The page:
RECENTLY, I was asked to address an insurance company’s staff on Unity and Diversity. While pondering on what to say, many thoughts came to my mind. At the global level, Samuel Huntington’s hypothesis of the clash of civilisations seems to be not too far off the mark. While not on a large scale, clashes and skirmishes mostly based on religion and race are simmering in many parts of the world.
The Northern Ireland fight between the Catholics and the Protestants is not new. We saw the atrocities in Bosnia; we see it in Palestine. Nearer home, in the Philippines, there is the disagreement between the Muslims in the south and the government (mainly Christians) in the north. Along racial lines, clashes occur in Fiji, Aceh and most starkly in Sri Lanka.
A recent tour of Sri Lanka brought alive its beauty and, sadly, its setbacks. Sri Lanka is a lush green island, which in my estimate is close to 20 years behind Malaysia in terms of development.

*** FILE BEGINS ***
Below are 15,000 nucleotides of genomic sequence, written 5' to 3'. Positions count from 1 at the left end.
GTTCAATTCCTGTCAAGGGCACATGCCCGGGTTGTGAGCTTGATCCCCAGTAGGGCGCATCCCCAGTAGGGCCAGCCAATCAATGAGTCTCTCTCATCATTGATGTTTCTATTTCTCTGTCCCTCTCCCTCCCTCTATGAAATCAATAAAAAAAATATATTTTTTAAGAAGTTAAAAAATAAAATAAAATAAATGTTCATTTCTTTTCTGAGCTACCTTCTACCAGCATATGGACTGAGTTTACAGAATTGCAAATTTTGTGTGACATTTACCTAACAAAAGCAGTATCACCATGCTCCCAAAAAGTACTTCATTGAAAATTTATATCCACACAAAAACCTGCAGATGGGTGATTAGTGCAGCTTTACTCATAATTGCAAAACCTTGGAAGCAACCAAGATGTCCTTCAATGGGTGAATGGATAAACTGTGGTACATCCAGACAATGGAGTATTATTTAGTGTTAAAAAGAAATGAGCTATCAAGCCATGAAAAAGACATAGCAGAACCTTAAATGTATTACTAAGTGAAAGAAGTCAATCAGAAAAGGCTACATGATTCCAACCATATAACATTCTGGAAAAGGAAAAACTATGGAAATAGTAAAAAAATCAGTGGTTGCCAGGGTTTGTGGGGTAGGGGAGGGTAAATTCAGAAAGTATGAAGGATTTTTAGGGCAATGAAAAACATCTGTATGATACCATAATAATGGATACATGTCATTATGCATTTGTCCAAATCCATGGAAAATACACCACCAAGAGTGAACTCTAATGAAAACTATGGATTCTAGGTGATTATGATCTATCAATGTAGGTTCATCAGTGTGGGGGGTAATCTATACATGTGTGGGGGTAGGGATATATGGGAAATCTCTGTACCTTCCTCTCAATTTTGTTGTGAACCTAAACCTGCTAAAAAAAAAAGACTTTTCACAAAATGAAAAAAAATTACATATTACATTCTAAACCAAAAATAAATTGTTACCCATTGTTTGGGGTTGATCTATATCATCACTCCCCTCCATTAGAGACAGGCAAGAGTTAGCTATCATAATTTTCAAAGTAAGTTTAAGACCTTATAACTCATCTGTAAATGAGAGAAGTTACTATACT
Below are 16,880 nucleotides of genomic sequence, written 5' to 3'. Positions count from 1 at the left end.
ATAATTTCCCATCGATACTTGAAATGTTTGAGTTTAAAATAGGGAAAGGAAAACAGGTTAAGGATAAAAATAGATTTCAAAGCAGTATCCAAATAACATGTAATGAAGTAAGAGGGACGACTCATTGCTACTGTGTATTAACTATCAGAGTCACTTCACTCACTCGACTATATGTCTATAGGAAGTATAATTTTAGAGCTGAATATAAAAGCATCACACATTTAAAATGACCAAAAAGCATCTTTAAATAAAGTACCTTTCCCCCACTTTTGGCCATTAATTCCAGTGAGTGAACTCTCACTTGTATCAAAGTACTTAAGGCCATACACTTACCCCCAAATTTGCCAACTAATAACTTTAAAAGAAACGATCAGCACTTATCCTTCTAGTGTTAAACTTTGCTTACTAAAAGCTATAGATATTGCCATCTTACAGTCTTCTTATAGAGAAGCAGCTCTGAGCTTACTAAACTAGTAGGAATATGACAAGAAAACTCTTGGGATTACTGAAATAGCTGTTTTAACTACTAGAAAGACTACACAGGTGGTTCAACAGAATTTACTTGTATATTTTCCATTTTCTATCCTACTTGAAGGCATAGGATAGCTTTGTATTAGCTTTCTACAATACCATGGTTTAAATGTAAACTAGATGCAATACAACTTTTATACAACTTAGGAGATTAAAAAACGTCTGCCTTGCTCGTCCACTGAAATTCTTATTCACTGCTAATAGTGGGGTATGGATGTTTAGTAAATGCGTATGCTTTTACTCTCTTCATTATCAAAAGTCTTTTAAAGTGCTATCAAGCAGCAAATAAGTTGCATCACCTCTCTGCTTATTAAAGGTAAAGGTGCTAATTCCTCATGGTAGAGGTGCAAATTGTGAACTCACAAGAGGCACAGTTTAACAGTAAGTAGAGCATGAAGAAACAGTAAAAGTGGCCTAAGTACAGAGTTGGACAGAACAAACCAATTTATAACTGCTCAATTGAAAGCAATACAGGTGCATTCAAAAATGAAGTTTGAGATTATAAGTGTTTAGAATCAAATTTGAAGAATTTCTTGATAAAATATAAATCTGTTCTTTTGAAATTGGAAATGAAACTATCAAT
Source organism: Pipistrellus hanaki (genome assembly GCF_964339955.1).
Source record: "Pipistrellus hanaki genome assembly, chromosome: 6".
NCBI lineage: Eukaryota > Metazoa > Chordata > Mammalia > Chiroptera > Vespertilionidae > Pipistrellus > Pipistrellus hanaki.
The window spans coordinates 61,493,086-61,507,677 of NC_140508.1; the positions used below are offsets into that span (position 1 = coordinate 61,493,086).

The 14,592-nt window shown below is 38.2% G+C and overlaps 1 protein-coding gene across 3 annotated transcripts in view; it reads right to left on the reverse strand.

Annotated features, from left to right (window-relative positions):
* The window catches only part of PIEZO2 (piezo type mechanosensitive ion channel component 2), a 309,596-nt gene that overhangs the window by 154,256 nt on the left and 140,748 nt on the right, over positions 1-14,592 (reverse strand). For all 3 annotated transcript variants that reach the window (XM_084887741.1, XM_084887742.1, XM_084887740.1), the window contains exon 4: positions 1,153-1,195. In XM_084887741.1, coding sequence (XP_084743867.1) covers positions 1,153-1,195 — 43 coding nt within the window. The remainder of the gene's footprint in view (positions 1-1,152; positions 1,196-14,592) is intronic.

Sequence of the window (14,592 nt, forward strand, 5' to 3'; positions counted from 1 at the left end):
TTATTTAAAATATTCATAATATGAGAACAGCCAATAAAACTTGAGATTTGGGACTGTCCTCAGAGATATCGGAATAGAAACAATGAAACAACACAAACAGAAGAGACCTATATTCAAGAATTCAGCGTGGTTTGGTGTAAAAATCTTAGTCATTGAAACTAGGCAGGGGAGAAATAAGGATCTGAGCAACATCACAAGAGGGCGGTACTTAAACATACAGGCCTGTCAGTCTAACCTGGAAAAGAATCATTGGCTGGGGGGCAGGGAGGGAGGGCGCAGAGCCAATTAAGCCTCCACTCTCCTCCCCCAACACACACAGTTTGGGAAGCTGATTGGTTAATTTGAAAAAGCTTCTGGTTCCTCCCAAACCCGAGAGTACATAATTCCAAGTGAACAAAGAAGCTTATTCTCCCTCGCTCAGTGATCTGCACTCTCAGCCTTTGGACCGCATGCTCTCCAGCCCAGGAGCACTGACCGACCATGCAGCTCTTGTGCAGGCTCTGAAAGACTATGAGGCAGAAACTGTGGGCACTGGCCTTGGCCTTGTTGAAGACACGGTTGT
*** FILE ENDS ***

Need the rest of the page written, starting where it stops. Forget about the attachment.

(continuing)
Let me run a quick comparison between Malaysia and Sri Lanka.
Sri Lanka obtained its independence in 1948 while Malaysia became independent in 1957. Both countries were colonised by the British, which means they had similar systems of administration and education prior to independence.
Both had an economy that was agriculture based, Malaysia depending on its rubber and later palm oil and Sri Lanka on rubber, rice and coconuts.
The early leadership of both countries was also similar in many respects. Malaysia’s Tunku Abdul Rahman and Tun Abdul Razak had obtained their degrees from the United Kingdom. D.S. Senanayake and Solomon Bandaranaike were also educated in the UK.